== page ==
The Wholesale Electricity Spot Market’s (WESM) new trading mechanism will soon allow distribution utilities (DUs) and retail electricity buyers to opt for demand-side bidding at a price they prefer.
Julius Bunyi, manager for Corporate Strategy and Program Management of the Independent Electricity Market Operator of the Philippines (IEMOP), said that demand-side bidding will be the next feature that will be innovated at the WESM in the next two years.
IEMOP is WESM’s operator.
The demand-side bidding allows electricity buyers from WESM to dictate on the price and volume that they plan to purchase. This is seen to tame the pricing volatilities in the spot market.
Simply said, DUs or customers under the Retail Competition and Open Access policy can decide if they want to become active spot market participants by setting at what price they are willing to purchase electricity and how much they would have to source.
Trading in the WESM is only done on the supply side for now, meaning only power generation companies (gencos) have been making capacity offers at corresponding prices in the spot market.
DUs, however, are calling for harmonization of policies in relation to the implementation of demand-side auction in the spot market, so this will not contradict their mandate to provide sufficient power supply to customers.
Manila Electric Company (MERALCO) Vice President and Head of Utility Economics Lawrence Fernandez said that if the DUs will set the price on capacity they will be procuring, there are gencos that might be unwilling to sell at a particular cost.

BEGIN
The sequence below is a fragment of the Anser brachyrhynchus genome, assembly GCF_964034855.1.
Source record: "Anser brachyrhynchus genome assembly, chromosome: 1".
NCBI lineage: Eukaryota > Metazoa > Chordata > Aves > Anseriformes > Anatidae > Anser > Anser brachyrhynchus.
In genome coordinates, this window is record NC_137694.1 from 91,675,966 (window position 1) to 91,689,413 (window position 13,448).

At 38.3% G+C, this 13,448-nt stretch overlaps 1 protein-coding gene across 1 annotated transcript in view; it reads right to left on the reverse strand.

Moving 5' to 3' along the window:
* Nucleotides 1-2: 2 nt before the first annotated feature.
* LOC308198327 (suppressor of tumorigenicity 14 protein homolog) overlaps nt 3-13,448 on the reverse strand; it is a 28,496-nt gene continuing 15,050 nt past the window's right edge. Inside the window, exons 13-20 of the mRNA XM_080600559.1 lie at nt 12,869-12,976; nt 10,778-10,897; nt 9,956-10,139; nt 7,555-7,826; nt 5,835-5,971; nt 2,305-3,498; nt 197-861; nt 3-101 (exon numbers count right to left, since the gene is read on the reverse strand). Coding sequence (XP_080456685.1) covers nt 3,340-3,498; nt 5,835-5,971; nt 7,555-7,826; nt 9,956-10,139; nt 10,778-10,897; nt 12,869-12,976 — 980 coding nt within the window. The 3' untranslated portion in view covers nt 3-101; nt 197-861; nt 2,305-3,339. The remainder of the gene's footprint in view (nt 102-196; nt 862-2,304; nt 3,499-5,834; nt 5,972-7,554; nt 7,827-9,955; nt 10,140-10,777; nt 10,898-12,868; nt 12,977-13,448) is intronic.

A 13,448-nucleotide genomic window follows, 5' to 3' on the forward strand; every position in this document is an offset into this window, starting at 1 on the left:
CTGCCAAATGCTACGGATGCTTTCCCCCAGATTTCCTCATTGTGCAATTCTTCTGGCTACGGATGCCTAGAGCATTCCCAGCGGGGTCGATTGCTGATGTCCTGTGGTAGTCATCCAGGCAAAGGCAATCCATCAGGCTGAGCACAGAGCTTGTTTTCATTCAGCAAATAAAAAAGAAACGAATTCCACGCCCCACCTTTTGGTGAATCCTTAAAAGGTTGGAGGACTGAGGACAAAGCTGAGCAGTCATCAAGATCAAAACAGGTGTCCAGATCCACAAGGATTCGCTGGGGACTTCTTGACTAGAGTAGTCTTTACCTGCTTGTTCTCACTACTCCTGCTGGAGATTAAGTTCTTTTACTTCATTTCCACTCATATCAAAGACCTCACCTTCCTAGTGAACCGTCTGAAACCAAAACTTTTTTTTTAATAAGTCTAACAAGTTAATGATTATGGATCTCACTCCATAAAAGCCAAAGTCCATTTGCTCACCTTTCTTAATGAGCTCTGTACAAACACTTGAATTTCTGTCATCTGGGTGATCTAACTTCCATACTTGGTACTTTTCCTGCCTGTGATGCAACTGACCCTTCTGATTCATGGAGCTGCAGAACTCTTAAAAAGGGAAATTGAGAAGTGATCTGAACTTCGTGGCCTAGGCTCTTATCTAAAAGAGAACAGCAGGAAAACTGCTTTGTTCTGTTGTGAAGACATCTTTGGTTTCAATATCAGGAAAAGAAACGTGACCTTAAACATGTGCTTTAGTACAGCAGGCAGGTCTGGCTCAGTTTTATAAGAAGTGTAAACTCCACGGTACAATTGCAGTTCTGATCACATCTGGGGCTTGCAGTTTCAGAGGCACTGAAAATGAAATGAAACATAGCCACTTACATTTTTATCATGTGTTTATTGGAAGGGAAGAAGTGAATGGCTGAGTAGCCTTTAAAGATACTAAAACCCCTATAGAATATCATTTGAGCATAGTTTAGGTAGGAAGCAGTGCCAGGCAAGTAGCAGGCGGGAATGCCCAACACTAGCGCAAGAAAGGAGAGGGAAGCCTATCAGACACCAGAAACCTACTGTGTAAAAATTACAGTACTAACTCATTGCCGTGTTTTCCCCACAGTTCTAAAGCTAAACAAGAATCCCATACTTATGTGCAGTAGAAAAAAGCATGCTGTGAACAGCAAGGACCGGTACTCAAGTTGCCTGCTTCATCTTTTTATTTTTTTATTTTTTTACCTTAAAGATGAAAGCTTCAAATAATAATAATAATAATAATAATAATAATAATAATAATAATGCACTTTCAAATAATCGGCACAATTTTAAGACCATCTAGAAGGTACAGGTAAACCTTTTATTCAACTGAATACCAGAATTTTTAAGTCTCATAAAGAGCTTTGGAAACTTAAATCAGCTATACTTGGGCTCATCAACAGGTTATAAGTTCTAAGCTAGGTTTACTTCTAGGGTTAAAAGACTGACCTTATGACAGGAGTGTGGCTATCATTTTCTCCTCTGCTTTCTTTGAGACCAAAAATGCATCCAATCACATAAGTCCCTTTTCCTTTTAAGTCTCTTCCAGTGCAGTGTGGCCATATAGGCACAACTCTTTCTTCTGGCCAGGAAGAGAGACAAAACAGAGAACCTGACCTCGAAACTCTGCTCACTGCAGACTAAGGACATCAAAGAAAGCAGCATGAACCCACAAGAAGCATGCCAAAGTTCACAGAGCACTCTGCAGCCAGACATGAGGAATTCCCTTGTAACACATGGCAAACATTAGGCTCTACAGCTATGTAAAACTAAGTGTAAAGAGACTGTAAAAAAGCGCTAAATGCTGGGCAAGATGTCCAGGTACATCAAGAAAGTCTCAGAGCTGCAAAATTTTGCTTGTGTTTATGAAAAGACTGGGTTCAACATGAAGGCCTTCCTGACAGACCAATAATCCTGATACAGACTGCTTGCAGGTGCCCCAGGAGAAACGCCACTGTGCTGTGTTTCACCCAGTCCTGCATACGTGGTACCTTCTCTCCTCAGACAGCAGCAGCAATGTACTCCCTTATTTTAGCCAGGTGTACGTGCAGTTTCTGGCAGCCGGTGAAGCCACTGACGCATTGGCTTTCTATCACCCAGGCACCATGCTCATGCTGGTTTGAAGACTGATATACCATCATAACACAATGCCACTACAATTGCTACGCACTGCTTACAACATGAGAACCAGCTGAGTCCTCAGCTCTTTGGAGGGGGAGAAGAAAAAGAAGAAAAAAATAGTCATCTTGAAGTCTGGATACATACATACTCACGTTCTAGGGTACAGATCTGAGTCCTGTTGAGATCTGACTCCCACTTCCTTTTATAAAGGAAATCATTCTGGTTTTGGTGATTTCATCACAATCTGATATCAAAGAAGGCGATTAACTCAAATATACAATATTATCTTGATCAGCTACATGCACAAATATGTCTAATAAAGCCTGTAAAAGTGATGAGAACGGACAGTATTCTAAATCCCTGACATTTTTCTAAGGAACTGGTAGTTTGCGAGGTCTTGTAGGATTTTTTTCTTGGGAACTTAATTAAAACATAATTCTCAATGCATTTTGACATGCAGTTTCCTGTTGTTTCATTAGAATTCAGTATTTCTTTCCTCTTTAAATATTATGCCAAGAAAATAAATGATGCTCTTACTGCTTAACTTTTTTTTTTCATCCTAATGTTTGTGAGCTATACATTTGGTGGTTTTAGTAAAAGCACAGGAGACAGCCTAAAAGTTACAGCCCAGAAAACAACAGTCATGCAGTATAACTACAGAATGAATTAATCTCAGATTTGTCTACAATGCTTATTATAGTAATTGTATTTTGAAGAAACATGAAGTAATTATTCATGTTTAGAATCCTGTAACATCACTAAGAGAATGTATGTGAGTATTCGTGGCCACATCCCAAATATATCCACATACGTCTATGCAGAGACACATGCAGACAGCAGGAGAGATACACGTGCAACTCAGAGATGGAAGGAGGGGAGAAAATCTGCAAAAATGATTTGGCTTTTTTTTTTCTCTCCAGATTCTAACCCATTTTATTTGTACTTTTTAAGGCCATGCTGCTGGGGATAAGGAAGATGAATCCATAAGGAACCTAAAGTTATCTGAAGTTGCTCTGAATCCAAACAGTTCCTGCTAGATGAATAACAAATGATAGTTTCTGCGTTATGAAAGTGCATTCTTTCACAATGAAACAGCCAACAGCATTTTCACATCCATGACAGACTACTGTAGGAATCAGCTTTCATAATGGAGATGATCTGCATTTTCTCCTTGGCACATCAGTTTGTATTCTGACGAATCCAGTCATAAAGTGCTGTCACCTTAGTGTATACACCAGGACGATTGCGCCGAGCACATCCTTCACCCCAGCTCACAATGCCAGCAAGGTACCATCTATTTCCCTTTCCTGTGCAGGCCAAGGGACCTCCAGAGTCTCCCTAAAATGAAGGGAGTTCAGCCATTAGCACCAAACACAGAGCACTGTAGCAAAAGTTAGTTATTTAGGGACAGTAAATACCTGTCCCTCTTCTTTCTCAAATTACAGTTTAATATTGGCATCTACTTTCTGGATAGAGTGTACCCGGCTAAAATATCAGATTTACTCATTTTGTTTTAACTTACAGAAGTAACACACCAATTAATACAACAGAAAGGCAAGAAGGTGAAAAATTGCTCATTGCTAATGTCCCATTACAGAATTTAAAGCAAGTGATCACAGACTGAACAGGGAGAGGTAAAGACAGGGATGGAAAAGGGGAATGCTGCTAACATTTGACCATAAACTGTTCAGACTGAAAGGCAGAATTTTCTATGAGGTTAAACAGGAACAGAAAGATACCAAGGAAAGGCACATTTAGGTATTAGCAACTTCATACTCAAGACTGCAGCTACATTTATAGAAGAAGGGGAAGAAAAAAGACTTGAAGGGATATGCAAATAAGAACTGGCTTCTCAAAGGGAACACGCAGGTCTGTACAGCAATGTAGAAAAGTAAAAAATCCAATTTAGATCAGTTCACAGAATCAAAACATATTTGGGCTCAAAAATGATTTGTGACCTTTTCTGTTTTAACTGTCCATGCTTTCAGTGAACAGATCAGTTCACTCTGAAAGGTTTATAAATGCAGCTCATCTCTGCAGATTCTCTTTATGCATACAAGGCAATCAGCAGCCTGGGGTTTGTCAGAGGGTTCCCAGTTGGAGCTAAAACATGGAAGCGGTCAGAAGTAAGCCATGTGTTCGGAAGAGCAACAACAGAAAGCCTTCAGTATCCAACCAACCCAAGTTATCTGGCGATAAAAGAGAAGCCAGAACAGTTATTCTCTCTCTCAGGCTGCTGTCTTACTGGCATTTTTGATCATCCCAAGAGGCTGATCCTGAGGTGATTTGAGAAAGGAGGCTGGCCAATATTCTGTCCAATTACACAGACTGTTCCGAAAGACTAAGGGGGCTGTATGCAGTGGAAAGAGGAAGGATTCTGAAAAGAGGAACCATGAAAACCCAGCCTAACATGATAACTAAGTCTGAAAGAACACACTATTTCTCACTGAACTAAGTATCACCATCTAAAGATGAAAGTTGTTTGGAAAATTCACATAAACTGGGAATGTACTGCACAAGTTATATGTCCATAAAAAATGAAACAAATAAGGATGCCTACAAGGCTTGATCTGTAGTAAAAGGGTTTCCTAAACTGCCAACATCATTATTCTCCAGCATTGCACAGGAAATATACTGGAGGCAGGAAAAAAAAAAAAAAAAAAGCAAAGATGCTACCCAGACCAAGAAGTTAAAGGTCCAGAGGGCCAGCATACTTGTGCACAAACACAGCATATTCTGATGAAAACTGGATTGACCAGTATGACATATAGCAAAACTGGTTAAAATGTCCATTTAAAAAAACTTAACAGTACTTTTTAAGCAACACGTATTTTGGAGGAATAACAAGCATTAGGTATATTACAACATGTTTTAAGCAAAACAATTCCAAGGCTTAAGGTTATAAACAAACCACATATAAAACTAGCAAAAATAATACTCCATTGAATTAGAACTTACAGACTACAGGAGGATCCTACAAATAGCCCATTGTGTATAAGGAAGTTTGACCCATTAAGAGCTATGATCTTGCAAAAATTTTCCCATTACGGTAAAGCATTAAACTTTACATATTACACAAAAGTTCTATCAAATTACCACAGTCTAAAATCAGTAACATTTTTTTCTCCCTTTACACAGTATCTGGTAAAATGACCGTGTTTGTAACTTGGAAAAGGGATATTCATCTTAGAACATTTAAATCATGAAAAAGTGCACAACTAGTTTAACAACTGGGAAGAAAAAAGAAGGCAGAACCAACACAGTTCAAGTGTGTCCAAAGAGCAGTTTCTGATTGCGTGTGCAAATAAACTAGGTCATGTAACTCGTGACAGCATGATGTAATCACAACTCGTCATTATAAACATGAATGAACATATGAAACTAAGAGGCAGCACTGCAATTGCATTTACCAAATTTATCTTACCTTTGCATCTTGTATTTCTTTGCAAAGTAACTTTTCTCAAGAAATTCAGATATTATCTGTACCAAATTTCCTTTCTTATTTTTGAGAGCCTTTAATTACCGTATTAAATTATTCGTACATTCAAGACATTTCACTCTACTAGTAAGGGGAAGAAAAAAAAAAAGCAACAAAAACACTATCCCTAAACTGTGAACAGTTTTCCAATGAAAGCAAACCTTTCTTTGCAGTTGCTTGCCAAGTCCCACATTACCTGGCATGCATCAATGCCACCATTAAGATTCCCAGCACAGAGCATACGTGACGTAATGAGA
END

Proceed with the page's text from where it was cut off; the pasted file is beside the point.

Aside from the new mechanism, IEMOP is also looking at establishing a market for ancillary services (AS) to boost investment and ensure transparency in the system.
IEMOP said the planned reserves market aims to encourage investors to build facilities which address AS requirements and the phase one of the project is scheduled to be implemented this year.
The reserve market will also incentivize gencos to establish facilities in order to cater to the government’s AS requirements, as stated in Republic Act 9136 or the Electric Power Industry Reform Act (EPIRA). Relative to this, the Department of Energy (DOE) released its AS policy in 2019.
Simply said, AS acts like a spare tire designed to keep electricity flowing in the grids even if major power plants suddenly shut down.
The DOE’s AS policy is now the subject of a word war between the department and the National Grid Corporation of the Philippines in the wake of the Red Alerts in Luzon two weeks ago.
Photo from IEMOP website.